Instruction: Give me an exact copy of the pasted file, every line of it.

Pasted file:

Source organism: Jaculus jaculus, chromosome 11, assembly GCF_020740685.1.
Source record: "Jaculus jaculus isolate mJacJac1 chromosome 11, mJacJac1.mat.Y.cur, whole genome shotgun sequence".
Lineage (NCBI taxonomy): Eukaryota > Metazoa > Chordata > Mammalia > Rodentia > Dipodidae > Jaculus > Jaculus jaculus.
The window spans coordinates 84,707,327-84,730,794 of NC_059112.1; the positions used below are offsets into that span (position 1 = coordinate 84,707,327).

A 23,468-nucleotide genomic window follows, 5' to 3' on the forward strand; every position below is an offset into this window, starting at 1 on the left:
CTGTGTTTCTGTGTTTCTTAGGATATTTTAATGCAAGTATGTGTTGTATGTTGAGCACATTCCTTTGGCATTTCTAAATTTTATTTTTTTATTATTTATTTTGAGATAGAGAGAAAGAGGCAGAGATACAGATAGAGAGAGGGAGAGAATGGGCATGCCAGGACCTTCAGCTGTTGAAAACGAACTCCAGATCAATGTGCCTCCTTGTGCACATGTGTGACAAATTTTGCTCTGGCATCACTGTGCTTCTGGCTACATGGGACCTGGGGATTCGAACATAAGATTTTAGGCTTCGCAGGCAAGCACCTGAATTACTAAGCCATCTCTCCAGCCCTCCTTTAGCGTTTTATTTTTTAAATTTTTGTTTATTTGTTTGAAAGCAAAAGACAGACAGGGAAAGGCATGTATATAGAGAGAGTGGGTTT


Source organism: Jaculus jaculus, chromosome 11, assembly GCF_020740685.1.
Source record: "Jaculus jaculus isolate mJacJac1 chromosome 11, mJacJac1.mat.Y.cur, whole genome shotgun sequence".
Lineage (NCBI taxonomy): Eukaryota > Metazoa > Chordata > Mammalia > Rodentia > Dipodidae > Jaculus > Jaculus jaculus.
The window spans coordinates 84,707,327-84,730,794 of NC_059112.1; the positions used below are offsets into that span (position 1 = coordinate 84,707,327).

A 23,468-nucleotide genomic window follows, 5' to 3' on the forward strand; every position below is an offset into this window, starting at 1 on the left:
CTGTGTTTCTGTGTTTCTTAGGATATTTTAATGCAAGTATGTGTTGTATGTTGAGCACATTCCTTTGGCATTTCTAAATTTTATTTTTTTATTATTTATTTTGAGATAGAGAGAAAGAGGCAGAGATACAGATAGAGAGAGGGAGAGAATGGGCATGCCAGGACCTTCAGCTGTTGAAAACGAACTCCAGATCAATGTGCCTCCTTGTGCACATGTGTGACAAATTTTGCTCTGGCATCACTGTGCTTCTGGCTACATGGGACCTGGGGATTCGAACATAAGATTTTAGGCTTCGCAGGCAAGCACCTGAATTACTAAGCCATCTCTCCAGCCCTCCTTTAGCGTTTTATTTTTTAAATTTTTGTTTATTTGTTTGAAAGCAAAAGACAGACAGGGAAAGGCATGTATATAGAGAGAGTGGGTTT